What are Motivational Goal Models?
Motivational Goal Modelling has been developed over the last ten years with the funds of four successful ARC Discovery Projects. Motivational models arose from goal models and agent-oriented methods described in Sterling, L. and Taveter, K. The Art of Agent-Oriented Modeling, MIT Press, 2009.
Motivational models present a hierarchical structure of the goals of a system at a high-level of abstraction. The models capture roles of system stakeholders, functional goals and quality goals of a system. Different to other models, they also represent emotional goals, which capture both the positive feelings people want to have when interacting with the system, and possible concerns.
Motivational goal models help to gain a shared understanding and guide innovative software and design solutions. The Motivational Modelling process has been used with a variety of organisations to help with their strategic planning and thinking.
Over time, software has been developed that allows the motivational goal model to be created within a single workshop session.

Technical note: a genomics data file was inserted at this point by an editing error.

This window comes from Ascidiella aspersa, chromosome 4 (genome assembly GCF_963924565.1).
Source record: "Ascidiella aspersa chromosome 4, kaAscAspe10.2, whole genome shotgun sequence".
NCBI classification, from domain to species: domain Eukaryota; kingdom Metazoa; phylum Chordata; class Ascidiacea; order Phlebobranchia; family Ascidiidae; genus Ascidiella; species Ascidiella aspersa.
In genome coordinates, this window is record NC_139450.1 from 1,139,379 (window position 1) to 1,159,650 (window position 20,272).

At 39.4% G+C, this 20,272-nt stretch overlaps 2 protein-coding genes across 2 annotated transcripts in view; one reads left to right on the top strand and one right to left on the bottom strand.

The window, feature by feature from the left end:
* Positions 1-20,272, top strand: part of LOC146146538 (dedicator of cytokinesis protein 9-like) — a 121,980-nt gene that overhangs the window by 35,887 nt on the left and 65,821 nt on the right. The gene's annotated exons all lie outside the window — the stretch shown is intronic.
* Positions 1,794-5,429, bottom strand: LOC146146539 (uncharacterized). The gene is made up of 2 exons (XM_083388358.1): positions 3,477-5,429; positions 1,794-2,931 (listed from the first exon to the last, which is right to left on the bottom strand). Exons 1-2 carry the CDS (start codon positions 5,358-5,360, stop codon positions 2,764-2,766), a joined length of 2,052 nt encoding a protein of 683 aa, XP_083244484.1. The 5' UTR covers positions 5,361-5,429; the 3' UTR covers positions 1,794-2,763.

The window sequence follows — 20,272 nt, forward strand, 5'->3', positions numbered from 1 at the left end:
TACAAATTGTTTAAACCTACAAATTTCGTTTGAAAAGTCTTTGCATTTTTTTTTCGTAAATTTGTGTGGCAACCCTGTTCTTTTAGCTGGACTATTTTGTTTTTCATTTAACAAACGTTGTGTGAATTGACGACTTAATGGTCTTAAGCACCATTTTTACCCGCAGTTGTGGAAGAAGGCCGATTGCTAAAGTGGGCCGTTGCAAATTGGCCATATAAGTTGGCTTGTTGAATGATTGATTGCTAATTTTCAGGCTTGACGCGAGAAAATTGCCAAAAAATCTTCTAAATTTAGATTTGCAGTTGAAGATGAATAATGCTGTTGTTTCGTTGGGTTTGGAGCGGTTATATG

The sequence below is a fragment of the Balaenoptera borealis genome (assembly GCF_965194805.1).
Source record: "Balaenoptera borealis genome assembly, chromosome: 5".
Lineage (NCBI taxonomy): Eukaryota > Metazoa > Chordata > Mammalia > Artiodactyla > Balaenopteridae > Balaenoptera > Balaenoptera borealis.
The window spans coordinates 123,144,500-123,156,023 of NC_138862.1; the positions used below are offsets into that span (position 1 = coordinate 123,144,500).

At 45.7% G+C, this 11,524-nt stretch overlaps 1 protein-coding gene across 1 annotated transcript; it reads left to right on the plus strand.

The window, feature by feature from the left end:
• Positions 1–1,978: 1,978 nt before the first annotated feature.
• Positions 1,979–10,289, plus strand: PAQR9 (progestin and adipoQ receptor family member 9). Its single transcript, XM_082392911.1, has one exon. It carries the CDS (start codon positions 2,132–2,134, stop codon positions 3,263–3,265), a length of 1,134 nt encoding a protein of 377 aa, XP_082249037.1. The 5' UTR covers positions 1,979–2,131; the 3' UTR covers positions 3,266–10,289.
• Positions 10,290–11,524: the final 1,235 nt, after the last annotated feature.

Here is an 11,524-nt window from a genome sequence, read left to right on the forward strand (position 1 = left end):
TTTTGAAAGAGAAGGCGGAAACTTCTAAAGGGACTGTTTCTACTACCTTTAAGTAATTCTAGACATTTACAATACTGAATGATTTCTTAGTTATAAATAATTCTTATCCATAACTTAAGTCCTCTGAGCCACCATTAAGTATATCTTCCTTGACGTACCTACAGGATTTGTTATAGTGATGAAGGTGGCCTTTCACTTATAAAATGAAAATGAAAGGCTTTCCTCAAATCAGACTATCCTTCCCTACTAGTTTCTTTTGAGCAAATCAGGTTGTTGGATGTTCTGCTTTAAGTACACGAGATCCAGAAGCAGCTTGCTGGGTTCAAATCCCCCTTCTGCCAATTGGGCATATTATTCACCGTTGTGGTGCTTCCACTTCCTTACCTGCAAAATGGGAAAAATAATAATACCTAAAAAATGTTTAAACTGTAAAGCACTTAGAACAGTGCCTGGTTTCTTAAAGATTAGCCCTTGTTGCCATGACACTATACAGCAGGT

Applying Motivational Goal Modelling for better organisational outcomes
Dr Mike Timms of EdTech Evaluation was engaged by Prof Leon Sterling of Swinburne University to conduct an evaluation and to seek feedback in a systematic way from previous participants in the Motivational Goal Modelling process, so that future versions would better target the needs of organisations and their leaders.
Feedback on the benefits to organisations from going through the Motivational Goal Modelling process was that it had:
- provided the organisation leader with a clarity of purpose for the growth of the organisation and a way to convey their vision
- enabled the organisation to look at things from a different perspective, particularly regarding how the organisation wants people to feel in its initiatives, branding etc.
- helped to have the goals of the organisation down on paper to summarise what they are trying to achieve
- kept focus on what the team was trying to achieve during critical times - it helped to ‘rein them back in’
- enabled the organisation to realise that some of their goals were impractical or not achievable at this time
- potential to be useful for branding and marketing decision making, and planning.